Black cattle rancher Huey Howard reflects on the racism and rewards of his six-decade career
Huey shares why he’s passionate about raising cows, his favorite way to enjoy Florida beef and how he managed to buy his first plot of land after all.
When Huey Howard got into cattle ranching in 1963, JFK was president, the Beach Boys’ Surfin’ USA topped the music charts, and a white landowner could refuse to sell property to a Black man.
But that didn’t stop the Leland, Mississippi, native from becoming one of Florida’s few Black cattle ranchers.
Today, Huey and his family raise more than 400 head of cattle, and they’ve earned respect in Florida’s predominantly white beef cattle industry, in which African-Americans still account for only about 3 percent of our state’s beef producers. The family was even honored a few years ago during a parade in Immokalee.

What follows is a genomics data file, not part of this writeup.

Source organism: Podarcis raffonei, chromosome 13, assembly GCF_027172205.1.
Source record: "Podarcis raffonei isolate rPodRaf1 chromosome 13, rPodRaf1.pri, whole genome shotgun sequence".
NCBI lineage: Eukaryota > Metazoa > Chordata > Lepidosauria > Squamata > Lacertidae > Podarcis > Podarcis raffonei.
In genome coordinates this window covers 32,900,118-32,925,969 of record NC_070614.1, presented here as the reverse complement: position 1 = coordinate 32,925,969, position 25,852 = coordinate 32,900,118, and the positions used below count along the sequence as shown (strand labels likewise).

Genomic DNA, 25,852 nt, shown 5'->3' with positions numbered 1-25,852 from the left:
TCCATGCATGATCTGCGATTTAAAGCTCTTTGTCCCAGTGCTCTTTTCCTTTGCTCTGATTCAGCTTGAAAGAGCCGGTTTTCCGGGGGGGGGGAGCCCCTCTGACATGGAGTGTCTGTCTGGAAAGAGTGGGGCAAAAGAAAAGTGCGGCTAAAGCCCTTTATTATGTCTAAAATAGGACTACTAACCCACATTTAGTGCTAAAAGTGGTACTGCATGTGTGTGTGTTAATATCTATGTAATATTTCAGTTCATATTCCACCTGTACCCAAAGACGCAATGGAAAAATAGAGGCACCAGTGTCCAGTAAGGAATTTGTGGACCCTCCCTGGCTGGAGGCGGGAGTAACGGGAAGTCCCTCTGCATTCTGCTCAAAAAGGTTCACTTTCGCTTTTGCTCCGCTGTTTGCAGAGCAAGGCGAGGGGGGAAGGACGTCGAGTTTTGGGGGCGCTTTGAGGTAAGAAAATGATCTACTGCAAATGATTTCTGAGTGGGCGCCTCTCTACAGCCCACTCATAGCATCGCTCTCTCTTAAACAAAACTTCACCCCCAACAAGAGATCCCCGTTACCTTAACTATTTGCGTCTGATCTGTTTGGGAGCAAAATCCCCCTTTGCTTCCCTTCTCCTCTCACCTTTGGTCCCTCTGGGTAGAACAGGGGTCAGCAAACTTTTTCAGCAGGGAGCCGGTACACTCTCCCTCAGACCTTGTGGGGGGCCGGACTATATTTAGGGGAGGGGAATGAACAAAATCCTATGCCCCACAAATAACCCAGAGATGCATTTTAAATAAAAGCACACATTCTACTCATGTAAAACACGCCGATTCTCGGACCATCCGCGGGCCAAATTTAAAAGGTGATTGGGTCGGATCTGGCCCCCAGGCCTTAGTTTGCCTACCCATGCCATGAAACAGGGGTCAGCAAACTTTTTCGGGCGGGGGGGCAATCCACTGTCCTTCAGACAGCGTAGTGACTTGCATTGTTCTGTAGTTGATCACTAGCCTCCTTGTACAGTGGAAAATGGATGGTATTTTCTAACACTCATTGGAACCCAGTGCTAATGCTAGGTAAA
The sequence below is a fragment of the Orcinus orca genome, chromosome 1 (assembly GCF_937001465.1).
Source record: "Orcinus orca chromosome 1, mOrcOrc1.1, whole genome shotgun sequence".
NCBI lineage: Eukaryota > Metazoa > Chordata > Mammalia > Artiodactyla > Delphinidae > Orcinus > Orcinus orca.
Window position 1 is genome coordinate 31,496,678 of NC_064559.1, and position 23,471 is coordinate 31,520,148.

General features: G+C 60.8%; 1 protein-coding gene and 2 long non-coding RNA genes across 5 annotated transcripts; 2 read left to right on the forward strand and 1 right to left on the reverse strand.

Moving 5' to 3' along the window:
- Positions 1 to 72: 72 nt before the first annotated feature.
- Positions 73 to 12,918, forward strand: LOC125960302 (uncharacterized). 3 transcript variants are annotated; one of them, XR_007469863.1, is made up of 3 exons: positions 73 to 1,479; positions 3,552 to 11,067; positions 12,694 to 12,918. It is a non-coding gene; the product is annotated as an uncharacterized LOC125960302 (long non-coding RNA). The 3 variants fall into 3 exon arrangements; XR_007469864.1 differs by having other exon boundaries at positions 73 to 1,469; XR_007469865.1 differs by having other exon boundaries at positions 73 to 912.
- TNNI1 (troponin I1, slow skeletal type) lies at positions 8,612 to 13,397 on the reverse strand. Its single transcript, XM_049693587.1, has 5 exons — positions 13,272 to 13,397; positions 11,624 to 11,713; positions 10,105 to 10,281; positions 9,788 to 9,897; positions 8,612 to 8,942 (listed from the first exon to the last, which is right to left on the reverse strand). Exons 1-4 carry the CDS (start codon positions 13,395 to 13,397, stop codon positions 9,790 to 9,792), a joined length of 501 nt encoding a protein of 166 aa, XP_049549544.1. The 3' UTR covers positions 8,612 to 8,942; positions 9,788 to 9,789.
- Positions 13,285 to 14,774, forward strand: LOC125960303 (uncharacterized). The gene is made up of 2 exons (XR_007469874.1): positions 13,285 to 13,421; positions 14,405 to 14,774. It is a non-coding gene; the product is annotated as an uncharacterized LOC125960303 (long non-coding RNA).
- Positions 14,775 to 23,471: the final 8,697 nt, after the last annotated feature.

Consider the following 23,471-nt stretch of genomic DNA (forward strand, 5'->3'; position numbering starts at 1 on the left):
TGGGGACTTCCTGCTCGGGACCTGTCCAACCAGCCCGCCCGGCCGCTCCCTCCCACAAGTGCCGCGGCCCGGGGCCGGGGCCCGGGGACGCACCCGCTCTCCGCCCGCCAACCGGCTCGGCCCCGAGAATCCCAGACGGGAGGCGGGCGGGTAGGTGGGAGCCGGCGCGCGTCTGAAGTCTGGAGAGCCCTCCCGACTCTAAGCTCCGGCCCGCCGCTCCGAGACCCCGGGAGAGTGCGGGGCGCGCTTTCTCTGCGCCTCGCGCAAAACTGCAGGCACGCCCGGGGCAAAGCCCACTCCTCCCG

Earlier this year, Dalia met the 87-year-old at the Howard family’s ranch in Felda, about 30 miles east of Fort Myers. It was a sweltering afternoon, so they settled into the air-conditioned cabin of Huey’s gray Chevy pickup truck as Dalia interviewed him for the Florida issue of Gravy Quarterly, a publication of the Southern Foodways Alliance. This episode’s audio comes from that conversation.
In their chat, Huey shares why he’s passionate about raising cows, his favorite way to enjoy Florida beef and how he managed to buy his first plot of land after all.
- “Burger Beast” Sef Gonzalez on Florida’s Best Hamburgers
- “We Got Engaged up at the Milking Parlor”: Modern Dairy Farmers Sutton & Kris Rucks
- Writer Heather McPherson on What You Don’t Know About Florida Food
Thank you to our sponsors: Adalay Interiors